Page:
When You Know It Won’t Work…

In my mind, there’s nothing worse than finishing a piece and knowing in my heart that it’s not acceptable – especially if it’s a commission. In art and in commissions especially, “good enough” is not good enough. You want to be thrilled with the work you made. You want to love the work you made, so much that you’re reluctant to part with it! And of course, you want your client to be not only satisfied with it; you want him or her to be ecstatic about it! We are our own worst critics. Probably true in all aspects of life.

The problem with ice-dyeing, especially for a beginner, is that you don’t know what the outcome will be, and it’s hard to control the process. Mistakes cost money. But hey – this is business; you win some, you lose some. It’s just a fact of life, and there’s no use being sad about it. No use taking it personally. (Yes I’m talking to my inner “Lee” here – don’t beat yourself up, you still have mad skills!)

And – even though there’s little control over the process of ice dyeing, there is SOME control. A few things I learned:

The color blue goes a long, long, long way. It’s okay to go easy on the blue, because blue basically takes over everything!

Make sure that every bit of fabric will get dyed (unless you want white spaces). Especially in the tightly-wound areas—and I’m not sure I’ve figured this out yet—perhaps make sure you have plenty of ice on that area, so when it melts, it melts through all the layers, and of course have plenty of dye in that area to penetrate all the layers (not blue!).

Test-test-test, which I do with all commissions. But maybe, don’t test on a whole t-shirt? Perhaps test on a smaller piece of fabric before spending money on a t-shirt that may never sell?

The most important thing about mistakes is that you learn from them. Try to be more methodical in the process, take baby steps, don’t just jump in whole hog – make sure you have a plan before you “take action.”

I’ve had a few other disappointing outcomes. Luckily, I was given the chance to improve, and I did. I learned how to sew a perfect napkin with mitered corners. I learned how to make a waterproof and sturdy coaster. I learned how to ice dye a shirt to a customer’s specific color preferences. And I sold every commission. That journey in itself is so satisfying…the ups and the downs, the struggles and lessons learned. I gain so much more in the end. It’s worth it!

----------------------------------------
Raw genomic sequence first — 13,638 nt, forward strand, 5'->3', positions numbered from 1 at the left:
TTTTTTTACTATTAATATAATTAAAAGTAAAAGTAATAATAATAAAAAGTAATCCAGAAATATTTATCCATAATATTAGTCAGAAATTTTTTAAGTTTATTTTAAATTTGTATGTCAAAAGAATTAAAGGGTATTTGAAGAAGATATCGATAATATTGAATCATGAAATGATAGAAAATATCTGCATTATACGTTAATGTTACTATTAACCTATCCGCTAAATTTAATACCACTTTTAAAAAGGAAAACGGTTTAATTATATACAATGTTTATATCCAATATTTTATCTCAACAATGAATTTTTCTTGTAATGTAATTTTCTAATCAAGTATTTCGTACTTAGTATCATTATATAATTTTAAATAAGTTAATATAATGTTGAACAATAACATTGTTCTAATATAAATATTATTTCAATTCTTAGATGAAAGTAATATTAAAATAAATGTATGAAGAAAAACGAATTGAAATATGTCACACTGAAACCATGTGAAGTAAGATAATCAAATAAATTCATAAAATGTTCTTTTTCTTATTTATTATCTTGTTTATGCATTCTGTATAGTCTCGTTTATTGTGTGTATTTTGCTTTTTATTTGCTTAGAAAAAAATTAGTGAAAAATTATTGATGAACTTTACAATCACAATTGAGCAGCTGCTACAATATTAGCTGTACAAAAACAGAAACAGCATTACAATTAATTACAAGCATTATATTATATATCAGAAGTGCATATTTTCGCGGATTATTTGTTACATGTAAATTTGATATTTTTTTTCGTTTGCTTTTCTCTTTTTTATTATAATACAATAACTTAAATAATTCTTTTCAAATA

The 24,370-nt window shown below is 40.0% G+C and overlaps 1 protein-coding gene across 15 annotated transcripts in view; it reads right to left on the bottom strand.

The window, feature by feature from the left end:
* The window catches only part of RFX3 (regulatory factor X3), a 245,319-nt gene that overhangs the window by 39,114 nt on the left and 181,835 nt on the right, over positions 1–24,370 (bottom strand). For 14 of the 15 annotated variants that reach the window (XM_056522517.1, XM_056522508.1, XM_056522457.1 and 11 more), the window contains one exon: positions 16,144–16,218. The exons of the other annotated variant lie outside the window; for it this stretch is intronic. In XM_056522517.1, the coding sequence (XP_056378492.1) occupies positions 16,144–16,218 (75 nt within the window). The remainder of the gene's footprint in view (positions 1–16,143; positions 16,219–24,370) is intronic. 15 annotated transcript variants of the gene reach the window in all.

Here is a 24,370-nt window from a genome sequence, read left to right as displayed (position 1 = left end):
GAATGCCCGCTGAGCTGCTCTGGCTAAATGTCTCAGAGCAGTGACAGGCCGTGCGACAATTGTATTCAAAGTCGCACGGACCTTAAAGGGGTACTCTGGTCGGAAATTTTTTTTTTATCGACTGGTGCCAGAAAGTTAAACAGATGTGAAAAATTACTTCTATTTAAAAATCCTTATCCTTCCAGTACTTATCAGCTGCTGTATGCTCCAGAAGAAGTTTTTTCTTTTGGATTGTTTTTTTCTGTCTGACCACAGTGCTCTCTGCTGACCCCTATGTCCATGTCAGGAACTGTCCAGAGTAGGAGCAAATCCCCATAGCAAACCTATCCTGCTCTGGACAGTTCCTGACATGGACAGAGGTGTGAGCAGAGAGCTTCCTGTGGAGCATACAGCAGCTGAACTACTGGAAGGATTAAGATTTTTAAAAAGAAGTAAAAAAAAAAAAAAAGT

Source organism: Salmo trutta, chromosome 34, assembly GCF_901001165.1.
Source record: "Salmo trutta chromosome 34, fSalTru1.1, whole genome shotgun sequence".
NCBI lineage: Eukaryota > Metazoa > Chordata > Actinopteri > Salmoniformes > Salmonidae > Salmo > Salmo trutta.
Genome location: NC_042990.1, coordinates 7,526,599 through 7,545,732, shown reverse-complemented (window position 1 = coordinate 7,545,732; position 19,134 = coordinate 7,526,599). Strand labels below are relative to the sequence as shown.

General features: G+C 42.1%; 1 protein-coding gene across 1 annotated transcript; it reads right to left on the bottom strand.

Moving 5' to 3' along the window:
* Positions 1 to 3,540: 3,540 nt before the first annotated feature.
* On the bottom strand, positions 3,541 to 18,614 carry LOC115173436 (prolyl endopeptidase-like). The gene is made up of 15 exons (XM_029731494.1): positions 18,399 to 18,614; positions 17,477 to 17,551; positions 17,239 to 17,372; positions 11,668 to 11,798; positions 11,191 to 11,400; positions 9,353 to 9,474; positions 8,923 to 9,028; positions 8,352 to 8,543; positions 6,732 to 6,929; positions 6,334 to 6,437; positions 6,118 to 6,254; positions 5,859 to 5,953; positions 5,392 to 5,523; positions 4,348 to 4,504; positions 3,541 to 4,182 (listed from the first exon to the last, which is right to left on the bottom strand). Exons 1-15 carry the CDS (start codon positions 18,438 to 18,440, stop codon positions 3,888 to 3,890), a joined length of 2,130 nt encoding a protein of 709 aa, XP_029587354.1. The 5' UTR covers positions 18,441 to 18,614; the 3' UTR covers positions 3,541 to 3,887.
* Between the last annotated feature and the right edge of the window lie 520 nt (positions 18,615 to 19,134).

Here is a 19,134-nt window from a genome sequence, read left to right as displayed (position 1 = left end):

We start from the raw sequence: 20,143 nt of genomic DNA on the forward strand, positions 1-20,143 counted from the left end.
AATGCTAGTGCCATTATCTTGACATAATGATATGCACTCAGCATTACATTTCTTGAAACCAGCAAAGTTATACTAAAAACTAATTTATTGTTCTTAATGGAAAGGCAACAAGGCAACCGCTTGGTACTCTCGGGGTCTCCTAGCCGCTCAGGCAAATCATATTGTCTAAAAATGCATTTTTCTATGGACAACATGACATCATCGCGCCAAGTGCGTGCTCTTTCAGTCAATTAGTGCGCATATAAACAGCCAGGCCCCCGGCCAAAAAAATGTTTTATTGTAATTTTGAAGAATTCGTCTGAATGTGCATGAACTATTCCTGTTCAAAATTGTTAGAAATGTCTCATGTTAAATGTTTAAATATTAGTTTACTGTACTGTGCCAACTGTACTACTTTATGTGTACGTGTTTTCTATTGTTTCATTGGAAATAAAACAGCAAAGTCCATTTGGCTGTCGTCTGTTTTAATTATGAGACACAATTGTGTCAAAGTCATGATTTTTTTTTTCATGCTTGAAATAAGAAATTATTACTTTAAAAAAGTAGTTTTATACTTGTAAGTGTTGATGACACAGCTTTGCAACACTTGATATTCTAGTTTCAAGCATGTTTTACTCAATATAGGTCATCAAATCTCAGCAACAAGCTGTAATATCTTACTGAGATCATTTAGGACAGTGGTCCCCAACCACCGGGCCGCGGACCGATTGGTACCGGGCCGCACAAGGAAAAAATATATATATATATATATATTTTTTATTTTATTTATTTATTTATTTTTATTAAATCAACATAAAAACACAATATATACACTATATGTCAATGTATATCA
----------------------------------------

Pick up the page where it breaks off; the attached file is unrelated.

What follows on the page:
Have a good week. Here are some pretty nature pictures…

red-trail-hdfp

After all the wild energy of yesterday’s Women’s March downtown at Grant Park, it was quite a different feeling being at Half Day Forest Preserve (in Vernon Hills) this morning.

bette-at-hdfp

I took Bette for the first time ever. She just had a growth removed from her shoulder and after a boring recovery, I thought she might enjoy a walk in a big, quiet peaceful forest preserve. I think she liked it.

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2 thoughts on “When You Know It Won’t Work…

  1. Good morning Lee,

    In all our pursuits I feel the desire to produce quality is hard. A belief I have that if we seek to fulfill that thing within us that wishes all we do to be nothing less than excellence then we have done all that we can do and the thing I call God will accept that even when those we strive for or ourselves do not. So I guess I am saying you are to be praised for that inner conflict.

    On your trip to Half Day. Even as I stand on Irving Park in front of the Irving and all that it is my mind goes to what that place was when the Algonquins used it as their portage. When my work as a service rep for a maker of power chairs, scooters and lift chairs would take me North from Schaumburg and I passed half day road my mind would go to the times when that was a half day distance from the city for the modes of transportation that would make that so.

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    • Thank you Randy those are kind words. Regarding HDPF, yes I remember Mitch told me about that – that it took a half day by horse to get there, from Chicago I’m assuming…

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